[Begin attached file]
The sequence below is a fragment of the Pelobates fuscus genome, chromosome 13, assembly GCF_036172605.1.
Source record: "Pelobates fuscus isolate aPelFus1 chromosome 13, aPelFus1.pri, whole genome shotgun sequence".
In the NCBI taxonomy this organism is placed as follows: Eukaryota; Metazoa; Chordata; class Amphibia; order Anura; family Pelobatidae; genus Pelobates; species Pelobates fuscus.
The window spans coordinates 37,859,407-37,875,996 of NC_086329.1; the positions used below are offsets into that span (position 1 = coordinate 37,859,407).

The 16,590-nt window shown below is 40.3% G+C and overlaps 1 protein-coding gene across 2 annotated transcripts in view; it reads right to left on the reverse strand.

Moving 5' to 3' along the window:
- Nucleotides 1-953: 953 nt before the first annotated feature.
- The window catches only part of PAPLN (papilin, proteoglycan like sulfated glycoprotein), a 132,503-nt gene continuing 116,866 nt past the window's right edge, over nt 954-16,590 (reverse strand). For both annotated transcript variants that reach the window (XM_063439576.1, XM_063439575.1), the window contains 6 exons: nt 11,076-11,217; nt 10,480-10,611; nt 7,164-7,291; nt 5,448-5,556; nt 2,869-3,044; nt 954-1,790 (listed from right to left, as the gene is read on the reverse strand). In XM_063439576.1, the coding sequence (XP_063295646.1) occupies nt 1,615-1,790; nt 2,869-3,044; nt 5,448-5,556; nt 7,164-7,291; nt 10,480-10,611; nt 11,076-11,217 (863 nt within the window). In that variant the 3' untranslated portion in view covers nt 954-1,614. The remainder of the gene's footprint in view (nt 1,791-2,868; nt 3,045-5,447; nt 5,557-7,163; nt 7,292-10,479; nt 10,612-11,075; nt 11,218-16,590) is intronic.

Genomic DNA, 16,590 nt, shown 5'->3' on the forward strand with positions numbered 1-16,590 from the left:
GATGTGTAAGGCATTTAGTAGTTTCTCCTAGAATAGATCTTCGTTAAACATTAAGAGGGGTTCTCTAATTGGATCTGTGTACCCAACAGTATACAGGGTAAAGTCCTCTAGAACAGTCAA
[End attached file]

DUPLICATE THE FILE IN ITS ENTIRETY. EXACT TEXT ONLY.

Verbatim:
The sequence below is a fragment of the Pelobates fuscus genome, chromosome 13, assembly GCF_036172605.1.
Source record: "Pelobates fuscus isolate aPelFus1 chromosome 13, aPelFus1.pri, whole genome shotgun sequence".
In the NCBI taxonomy this organism is placed as follows: Eukaryota; Metazoa; Chordata; class Amphibia; order Anura; family Pelobatidae; genus Pelobates; species Pelobates fuscus.
The window spans coordinates 37,859,407-37,875,996 of NC_086329.1; the positions used below are offsets into that span (position 1 = coordinate 37,859,407).

The 16,590-nt window shown below is 40.3% G+C and overlaps 1 protein-coding gene across 2 annotated transcripts in view; it reads right to left on the reverse strand.

Moving 5' to 3' along the window:
- Nucleotides 1-953: 953 nt before the first annotated feature.
- The window catches only part of PAPLN (papilin, proteoglycan like sulfated glycoprotein), a 132,503-nt gene continuing 116,866 nt past the window's right edge, over nt 954-16,590 (reverse strand). For both annotated transcript variants that reach the window (XM_063439576.1, XM_063439575.1), the window contains 6 exons: nt 11,076-11,217; nt 10,480-10,611; nt 7,164-7,291; nt 5,448-5,556; nt 2,869-3,044; nt 954-1,790 (listed from right to left, as the gene is read on the reverse strand). In XM_063439576.1, the coding sequence (XP_063295646.1) occupies nt 1,615-1,790; nt 2,869-3,044; nt 5,448-5,556; nt 7,164-7,291; nt 10,480-10,611; nt 11,076-11,217 (863 nt within the window). In that variant the 3' untranslated portion in view covers nt 954-1,614. The remainder of the gene's footprint in view (nt 1,791-2,868; nt 3,045-5,447; nt 5,557-7,163; nt 7,292-10,479; nt 10,612-11,075; nt 11,218-16,590) is intronic.

Genomic DNA, 16,590 nt, shown 5'->3' on the forward strand with positions numbered 1-16,590 from the left:
GATGTGTAAGGCATTTAGTAGTTTCTCCTAGAATAGATCTTCGTTAAACATTAAGAGGGGTTCTCTAATTGGATCTGTGTACCCAACAGTATACAGGGTAAAGTCCTCTAGAACAGTCAA